“I’m fanatical about being in the right spot at the right time,” says Elsinger. “And cold fronts are one of the best ways to figure that out. The best fronts feature a large temperature drop of 15 degrees or more in daytime highs, followed by a very high pressure system that boosts the barometric pressure up to 30.20 or higher. Another time for peak movement seems to be at the tail end of the cold front, when there is still high pressure but winds switch again to a southerly direction.”
Elsinger used this cold-front focus to kill a mature buck on a late October morning in 2014.
“My setup was on a scrape at the edge of known buck bedding,” he says. “I shot him as he was working the scrape at about sunrise on that foggy morning. I was waiting to hunt that location until I had those conditions to maximize my odds of catching a mature buck on his feet with a spike of pre-rut activity.”
Renowned hunters such as Mark Drury, Bill Winke, and Jeff Sturgis all commonly discuss similar strategies for timing the best hunts leading up to and around that typical rut time frame. And while cold fronts haven’t been found to influence actual breeding dates, many believe they trigger the best movement and daylight rutting activity seen each year. Tony Smith, who hunts small parcels of land in Michigan, has followed the cold-front recommendations of Drury and Sturgis with an impressive level of success.
Because he primarily hunts on an 11-acre piece of land, it’s crucial for Smith to minimize his imprint on the property until optimum conditions for deer movement are present.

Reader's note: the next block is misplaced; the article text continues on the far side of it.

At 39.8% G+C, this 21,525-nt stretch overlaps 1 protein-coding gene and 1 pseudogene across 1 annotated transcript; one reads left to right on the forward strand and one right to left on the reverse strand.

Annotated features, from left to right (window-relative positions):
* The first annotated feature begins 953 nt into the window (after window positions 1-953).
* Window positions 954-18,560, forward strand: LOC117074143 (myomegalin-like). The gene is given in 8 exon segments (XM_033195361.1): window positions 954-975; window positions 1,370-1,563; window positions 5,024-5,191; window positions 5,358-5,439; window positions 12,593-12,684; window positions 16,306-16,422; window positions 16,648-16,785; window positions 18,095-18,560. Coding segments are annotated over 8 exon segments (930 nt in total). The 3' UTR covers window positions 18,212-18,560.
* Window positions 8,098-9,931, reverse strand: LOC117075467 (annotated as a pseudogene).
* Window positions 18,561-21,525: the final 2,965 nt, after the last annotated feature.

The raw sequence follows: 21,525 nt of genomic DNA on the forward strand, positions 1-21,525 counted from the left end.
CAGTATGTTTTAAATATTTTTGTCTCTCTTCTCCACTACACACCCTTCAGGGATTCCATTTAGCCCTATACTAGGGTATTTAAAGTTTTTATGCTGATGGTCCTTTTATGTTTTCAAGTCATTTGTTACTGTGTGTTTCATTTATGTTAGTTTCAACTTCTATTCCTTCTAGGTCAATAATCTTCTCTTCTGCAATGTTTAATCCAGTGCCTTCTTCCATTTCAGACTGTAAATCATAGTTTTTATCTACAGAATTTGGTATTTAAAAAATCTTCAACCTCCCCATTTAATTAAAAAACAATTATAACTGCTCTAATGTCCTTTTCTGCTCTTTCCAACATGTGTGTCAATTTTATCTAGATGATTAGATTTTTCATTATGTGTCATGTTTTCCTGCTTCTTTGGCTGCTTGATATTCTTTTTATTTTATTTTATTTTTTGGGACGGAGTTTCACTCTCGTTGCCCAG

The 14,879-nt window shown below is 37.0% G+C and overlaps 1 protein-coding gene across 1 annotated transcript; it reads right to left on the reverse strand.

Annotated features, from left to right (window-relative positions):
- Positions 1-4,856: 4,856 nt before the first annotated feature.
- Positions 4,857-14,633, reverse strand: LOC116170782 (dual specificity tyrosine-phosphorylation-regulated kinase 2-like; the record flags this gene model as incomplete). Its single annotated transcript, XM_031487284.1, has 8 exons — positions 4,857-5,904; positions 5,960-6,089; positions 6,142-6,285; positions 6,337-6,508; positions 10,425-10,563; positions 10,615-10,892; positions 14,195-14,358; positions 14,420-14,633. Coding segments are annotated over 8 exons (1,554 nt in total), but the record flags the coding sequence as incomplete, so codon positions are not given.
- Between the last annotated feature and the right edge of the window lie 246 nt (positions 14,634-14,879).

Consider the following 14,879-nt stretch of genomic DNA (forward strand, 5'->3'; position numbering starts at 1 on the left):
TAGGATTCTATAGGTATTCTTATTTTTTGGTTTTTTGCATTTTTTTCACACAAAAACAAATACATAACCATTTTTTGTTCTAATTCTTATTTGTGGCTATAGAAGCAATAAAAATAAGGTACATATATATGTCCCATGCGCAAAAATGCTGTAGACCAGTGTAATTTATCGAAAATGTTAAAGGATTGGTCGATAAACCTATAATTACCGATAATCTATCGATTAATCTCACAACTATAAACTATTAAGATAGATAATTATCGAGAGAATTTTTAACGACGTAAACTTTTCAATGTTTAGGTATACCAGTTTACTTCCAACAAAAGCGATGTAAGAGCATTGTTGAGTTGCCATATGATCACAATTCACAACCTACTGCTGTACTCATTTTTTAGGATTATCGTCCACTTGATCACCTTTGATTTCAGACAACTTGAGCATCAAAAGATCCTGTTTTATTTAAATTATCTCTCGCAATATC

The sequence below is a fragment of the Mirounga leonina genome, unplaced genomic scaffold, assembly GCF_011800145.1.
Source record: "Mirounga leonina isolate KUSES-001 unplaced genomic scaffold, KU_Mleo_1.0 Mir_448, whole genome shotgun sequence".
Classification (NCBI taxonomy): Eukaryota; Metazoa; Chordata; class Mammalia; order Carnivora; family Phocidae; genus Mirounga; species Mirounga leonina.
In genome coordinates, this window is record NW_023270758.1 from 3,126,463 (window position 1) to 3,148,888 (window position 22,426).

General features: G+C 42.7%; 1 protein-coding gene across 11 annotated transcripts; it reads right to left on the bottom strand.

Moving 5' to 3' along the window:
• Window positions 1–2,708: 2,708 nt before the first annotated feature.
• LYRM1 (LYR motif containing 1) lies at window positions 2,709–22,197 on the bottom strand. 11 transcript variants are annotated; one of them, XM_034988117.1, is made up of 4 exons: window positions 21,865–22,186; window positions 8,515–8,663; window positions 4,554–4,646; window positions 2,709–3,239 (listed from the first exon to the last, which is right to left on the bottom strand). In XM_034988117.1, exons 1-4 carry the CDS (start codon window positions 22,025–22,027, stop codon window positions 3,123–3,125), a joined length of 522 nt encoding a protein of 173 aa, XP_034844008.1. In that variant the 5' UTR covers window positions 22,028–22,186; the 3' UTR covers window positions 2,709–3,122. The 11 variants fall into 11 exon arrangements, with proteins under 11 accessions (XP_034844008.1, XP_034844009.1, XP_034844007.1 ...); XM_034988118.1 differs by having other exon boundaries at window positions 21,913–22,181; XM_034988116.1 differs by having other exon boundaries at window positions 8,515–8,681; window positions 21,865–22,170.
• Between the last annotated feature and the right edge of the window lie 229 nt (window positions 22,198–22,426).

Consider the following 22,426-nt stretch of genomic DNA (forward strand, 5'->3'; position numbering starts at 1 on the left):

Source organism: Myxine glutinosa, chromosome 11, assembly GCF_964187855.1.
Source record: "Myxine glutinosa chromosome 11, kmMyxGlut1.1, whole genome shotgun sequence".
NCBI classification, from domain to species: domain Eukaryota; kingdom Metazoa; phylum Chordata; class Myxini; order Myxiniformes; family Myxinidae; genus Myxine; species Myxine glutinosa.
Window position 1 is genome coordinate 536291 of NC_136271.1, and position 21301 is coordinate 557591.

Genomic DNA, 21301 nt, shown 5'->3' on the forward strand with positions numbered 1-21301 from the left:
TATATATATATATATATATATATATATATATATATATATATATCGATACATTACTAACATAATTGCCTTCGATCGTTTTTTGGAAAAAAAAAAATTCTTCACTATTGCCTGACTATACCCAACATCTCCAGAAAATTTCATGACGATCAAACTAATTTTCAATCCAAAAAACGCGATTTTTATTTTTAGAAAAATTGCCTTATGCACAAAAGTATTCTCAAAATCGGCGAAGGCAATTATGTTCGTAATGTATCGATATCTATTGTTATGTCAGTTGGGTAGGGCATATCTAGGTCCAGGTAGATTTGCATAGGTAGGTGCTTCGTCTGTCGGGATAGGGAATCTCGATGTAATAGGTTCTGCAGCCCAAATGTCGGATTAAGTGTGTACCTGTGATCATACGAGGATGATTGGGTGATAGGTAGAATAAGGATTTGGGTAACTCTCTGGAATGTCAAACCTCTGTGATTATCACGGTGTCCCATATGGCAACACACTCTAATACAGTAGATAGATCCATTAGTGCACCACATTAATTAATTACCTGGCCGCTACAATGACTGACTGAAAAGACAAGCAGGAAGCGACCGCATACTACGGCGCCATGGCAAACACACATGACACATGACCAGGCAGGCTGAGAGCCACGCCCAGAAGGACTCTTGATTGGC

“When hunting that pre-rut and early rut, there’s absolutely no question that keying in on those cold fronts is essential,” he says.
“When I see the planets align, the barometer high, the double-digit temperature drop, and conditions calming after a big storm or disturbance passing through, I’ll do whatever I have to do to clear my calendar and hunt, and I go to my best stands.”
In 2014, just such a front was passing through in early November, and Smith and his brother-in-law headed into the property for their first hunt of the year there. Just before dark, a 4 ½-year-old buck walked under his brother-in-law’s stand and offered a 15-yard shot. This was the third time in four years that one of them had killed a 120- to 145-inch buck following a cold front.
One of the best resources around for tracking upcoming cold fronts for yourself is wunder ground.com, which shows detailed graphs mapping out 10 days of upcoming changes in temperature, wind, barometric pressure, and precipitation. For rut hunters looking to pick the right days to take off work and sit all day, this level of detailed weather data is a tremendous tool.